# Gromov product

In mathematics, the Gromov product is a concept in the theory of metric spaces named after the mathematician Mikhail Gromov. The Gromov product can also be used to define δ-hyperbolic metric spaces in the sense of Gromov.

## Definition

Let (Xd) be a metric space and let x, y, z ∈ X. Then the Gromov product of y and z at x, denoted (yz)x, is defined by

${\displaystyle (y,z)_{x}={\frac {1}{2}}{\big (}d(x,y)+d(x,z)-d(y,z){\big )}.}$

## Motivation

Given three points x, y, z in the metric space X, by the triangle inequality there exist non-negative numbers a, b, c such that ${\displaystyle d(x,y)=a+b,\ d(x,z)=a+c,\ d(y,z)=b+c}$. Then the Gromov products are ${\displaystyle (y,z)_{x}=a,\ (x,z)_{y}=b,\ (x,y)_{z}=c}$. In the case that the points x, y, z are the outer nodes of a tripod then these Gromov products are the lengths of the edges.

In the hyperbolic, spherical or euclidean plane, the Gromov product (AB)C equals the distance p between C and the point where the incircle of the geodesic triangle ABC touches the edge CB or CA. Indeed from the diagram c = (ap) + (bp), so that p = (a + bc)/2 = (A,B)C. Thus for any metric space, a geometric interpretation of (AB)C is obtained by isometrically embedding (A, B, C) into the euclidean plane[1].

## Properties

• The Gromov product is symmetric: (yz)x = (zy)x.
• The Gromov product degenerates at the endpoints: (yz)y = (yz)z = 0.
• For any points p, q, x, y and z,
${\displaystyle d(x,y)=(x,z)_{y}+(y,z)_{x},}$
${\displaystyle 0\leq (y,z)_{x}\leq \min {\big \{}d(y,x),d(z,x){\big \}},}$
${\displaystyle {\big |}(y,z)_{p}-(y,z)_{q}{\big |}\leq d(p,q),}$
${\displaystyle {\big |}(x,y)_{p}-(x,z)_{p}{\big |}\leq d(y,z).}$

## Points at infinity

Consider hyperbolic space Hn. Fix a base point p and let ${\displaystyle x_{\infty }}$ and ${\displaystyle y_{\infty }}$ be two distinct points at infinity. Then the limit

${\displaystyle \liminf _{x\to x_{\infty } \atop y\to y_{\infty }}(x,y)_{p}}$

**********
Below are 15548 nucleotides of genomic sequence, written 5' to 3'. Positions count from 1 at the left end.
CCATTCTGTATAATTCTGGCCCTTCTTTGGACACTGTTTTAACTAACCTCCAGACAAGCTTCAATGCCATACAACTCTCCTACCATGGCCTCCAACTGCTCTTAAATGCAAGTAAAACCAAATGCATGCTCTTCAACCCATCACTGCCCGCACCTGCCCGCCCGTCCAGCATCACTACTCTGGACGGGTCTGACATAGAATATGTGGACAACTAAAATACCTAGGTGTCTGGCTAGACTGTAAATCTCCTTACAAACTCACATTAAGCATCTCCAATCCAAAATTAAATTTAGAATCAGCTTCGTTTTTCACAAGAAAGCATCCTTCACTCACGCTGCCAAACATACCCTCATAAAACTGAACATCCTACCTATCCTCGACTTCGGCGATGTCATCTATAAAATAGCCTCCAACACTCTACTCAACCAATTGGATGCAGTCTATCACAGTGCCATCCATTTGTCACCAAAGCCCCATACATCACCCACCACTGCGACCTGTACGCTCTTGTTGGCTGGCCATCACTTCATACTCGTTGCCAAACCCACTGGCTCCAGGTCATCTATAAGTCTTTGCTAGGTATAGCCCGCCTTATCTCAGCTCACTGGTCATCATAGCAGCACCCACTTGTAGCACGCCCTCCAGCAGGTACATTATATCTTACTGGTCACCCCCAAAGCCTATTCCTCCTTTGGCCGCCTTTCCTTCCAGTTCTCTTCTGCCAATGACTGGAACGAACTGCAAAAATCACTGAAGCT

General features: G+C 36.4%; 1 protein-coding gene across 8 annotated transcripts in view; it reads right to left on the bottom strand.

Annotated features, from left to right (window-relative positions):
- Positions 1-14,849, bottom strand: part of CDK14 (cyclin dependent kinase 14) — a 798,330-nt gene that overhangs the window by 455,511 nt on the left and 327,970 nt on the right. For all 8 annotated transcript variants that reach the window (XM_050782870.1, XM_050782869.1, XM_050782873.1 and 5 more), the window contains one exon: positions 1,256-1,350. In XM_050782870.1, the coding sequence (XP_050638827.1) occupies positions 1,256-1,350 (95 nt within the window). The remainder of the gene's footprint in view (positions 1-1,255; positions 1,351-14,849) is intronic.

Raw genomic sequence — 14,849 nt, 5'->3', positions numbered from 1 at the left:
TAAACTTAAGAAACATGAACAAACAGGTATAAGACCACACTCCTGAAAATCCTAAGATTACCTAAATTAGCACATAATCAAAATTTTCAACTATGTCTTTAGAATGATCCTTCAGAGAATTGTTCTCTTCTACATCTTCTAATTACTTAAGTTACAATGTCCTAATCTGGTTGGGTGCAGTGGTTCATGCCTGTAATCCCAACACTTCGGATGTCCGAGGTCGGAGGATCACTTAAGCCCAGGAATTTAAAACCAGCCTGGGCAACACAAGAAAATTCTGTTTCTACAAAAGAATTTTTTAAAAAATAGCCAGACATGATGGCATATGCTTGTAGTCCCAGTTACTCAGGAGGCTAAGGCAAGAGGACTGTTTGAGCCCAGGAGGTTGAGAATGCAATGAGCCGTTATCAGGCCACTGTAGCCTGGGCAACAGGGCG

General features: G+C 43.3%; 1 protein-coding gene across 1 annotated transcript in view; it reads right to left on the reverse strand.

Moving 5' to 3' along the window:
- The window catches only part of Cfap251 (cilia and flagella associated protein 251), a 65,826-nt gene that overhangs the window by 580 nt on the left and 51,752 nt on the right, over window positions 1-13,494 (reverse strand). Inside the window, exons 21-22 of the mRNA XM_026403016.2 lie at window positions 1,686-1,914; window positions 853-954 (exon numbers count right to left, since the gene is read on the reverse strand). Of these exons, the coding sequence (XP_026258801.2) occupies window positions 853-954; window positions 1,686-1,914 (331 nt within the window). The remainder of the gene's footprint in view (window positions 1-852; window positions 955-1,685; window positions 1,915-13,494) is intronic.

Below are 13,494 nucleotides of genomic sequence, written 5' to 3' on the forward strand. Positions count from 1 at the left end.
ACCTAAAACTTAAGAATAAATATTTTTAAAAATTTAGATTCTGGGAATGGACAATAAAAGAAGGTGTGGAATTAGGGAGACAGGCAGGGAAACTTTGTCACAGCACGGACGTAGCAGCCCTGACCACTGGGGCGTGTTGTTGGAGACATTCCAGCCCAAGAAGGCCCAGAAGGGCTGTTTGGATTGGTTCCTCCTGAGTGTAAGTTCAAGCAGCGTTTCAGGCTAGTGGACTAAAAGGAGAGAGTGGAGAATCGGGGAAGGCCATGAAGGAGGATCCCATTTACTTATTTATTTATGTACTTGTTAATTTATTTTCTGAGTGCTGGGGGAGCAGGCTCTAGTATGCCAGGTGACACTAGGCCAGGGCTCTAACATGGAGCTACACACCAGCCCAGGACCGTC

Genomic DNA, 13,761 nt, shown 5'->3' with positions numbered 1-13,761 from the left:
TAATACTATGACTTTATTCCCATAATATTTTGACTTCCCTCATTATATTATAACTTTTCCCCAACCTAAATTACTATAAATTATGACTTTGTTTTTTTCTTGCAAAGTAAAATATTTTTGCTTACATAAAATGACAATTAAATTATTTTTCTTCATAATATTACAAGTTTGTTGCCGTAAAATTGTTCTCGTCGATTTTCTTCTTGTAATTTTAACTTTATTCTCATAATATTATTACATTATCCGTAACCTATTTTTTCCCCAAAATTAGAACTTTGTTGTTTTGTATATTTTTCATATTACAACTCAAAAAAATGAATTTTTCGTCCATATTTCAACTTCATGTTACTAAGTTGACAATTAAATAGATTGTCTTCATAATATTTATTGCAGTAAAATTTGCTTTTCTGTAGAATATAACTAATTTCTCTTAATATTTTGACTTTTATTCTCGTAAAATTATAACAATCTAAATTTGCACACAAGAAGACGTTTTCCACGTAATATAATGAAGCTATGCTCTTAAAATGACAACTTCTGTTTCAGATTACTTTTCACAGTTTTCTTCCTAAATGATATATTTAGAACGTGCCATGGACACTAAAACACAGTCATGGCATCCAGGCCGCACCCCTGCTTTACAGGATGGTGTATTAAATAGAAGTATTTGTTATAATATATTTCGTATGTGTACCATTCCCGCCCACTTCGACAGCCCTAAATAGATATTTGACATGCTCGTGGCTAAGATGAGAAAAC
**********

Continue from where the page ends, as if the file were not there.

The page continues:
exists and is finite, and therefore can be considered as a generalized Gromov product. It is actually given by the formula

${\displaystyle (x_{\infty },y_{\infty })_{p}=\log \csc(\theta /2),}$

where ${\displaystyle \theta }$ is the angle between the geodesic rays ${\displaystyle px_{\infty }}$ and ${\displaystyle py_{\infty }}$.[2]

## δ-hyperbolic spaces and divergence of geodesics

The Gromov product can be used to define δ-hyperbolic spaces in the sense of Gromov.: (Xd) is said to be δ-hyperbolic if, for all p, x, y and z in X,

${\displaystyle (x,z)_{p}\geq \min {\big \{}(x,y)_{p},(y,z)_{p}{\big \}}-\delta .}$

In this case. Gromov product measures how long geodesics remain close together. Namely, if x, y and z are three points of a δ-hyperbolic metric space then the initial segments of length (yz)x of geodesics from x to y and x to z are no further than 2δ apart (in the sense of the Hausdorff distance between closed sets).

## Notes

1. ^ "Gromov hyperbolic spaces". Expositiones Mathematicae. 23 (3): 187–231. 2005-09-15. doi:10.1016/j.exmath.2005.01.010. ISSN 0723-0869.
2. ^ Roe, John (2003). Lectures on coarse geometry. Providence: American Mathematical Society. p. 114. ISBN 0-8218-3332-4.

## References

• Coornaert, M.; Delzant, T.; Papadopoulos, A. (1990), Géométrie et théorie des groupes. Les groupes hyperboliques de Gromov, Lecture Notes in Mathematics (in French), 1441, Springer-Verlag, ISBN 3-540-52977-2
• Kapovich, Ilya; Benakli, Nadia (2002). "Boundaries of hyperbolic groups". Combinatorial and geometric group theory (New York, 2000/Hoboken, NJ, 2001). Contemp. Math. 296. Providence, RI: Amer. Math. Soc. pp. 39&ndash, 93. MR 1921706.
• Väisälä, Jussi (2005). "Gromov hyperbolic spaces" (PDF). Retrieved 2018-08-10.